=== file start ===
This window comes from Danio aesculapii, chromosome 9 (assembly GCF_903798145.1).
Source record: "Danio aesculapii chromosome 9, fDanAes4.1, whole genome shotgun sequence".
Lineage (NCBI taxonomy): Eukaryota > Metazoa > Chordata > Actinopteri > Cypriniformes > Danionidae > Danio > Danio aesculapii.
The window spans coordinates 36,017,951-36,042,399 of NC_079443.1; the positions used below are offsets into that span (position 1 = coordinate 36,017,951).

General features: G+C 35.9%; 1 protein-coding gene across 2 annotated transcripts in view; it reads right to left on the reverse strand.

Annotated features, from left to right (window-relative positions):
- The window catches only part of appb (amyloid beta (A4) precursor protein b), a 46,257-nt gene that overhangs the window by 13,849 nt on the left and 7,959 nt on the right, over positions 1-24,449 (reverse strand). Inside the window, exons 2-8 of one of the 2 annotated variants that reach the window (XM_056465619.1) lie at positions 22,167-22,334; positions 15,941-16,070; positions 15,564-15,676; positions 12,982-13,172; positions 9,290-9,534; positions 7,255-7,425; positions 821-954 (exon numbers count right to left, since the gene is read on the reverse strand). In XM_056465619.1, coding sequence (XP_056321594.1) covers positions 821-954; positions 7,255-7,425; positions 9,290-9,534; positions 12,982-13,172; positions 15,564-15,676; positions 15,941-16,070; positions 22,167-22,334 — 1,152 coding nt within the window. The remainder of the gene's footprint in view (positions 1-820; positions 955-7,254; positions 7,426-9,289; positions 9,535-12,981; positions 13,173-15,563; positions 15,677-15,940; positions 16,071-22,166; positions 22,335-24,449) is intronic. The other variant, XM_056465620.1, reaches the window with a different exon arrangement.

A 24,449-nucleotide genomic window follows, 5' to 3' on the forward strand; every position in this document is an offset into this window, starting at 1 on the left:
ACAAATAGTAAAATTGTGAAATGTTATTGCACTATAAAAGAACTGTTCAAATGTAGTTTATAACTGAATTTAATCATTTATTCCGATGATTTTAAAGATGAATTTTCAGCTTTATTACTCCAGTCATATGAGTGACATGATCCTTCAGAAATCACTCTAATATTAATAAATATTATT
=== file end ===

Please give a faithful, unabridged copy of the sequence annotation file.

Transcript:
This window comes from Danio aesculapii, chromosome 9 (assembly GCF_903798145.1).
Source record: "Danio aesculapii chromosome 9, fDanAes4.1, whole genome shotgun sequence".
Lineage (NCBI taxonomy): Eukaryota > Metazoa > Chordata > Actinopteri > Cypriniformes > Danionidae > Danio > Danio aesculapii.
The window spans coordinates 36,017,951-36,042,399 of NC_079443.1; the positions used below are offsets into that span (position 1 = coordinate 36,017,951).

General features: G+C 35.9%; 1 protein-coding gene across 2 annotated transcripts in view; it reads right to left on the reverse strand.

Annotated features, from left to right (window-relative positions):
- The window catches only part of appb (amyloid beta (A4) precursor protein b), a 46,257-nt gene that overhangs the window by 13,849 nt on the left and 7,959 nt on the right, over positions 1-24,449 (reverse strand). Inside the window, exons 2-8 of one of the 2 annotated variants that reach the window (XM_056465619.1) lie at positions 22,167-22,334; positions 15,941-16,070; positions 15,564-15,676; positions 12,982-13,172; positions 9,290-9,534; positions 7,255-7,425; positions 821-954 (exon numbers count right to left, since the gene is read on the reverse strand). In XM_056465619.1, coding sequence (XP_056321594.1) covers positions 821-954; positions 7,255-7,425; positions 9,290-9,534; positions 12,982-13,172; positions 15,564-15,676; positions 15,941-16,070; positions 22,167-22,334 — 1,152 coding nt within the window. The remainder of the gene's footprint in view (positions 1-820; positions 955-7,254; positions 7,426-9,289; positions 9,535-12,981; positions 13,173-15,563; positions 15,677-15,940; positions 16,071-22,166; positions 22,335-24,449) is intronic. The other variant, XM_056465620.1, reaches the window with a different exon arrangement.

A 24,449-nucleotide genomic window follows, 5' to 3' on the forward strand; every position in this document is an offset into this window, starting at 1 on the left:
ACAAATAGTAAAATTGTGAAATGTTATTGCACTATAAAAGAACTGTTCAAATGTAGTTTATAACTGAATTTAATCATTTATTCCGATGATTTTAAAGATGAATTTTCAGCTTTATTACTCCAGTCATATGAGTGACATGATCCTTCAGAAATCACTCTAATATTAATAAATATTATT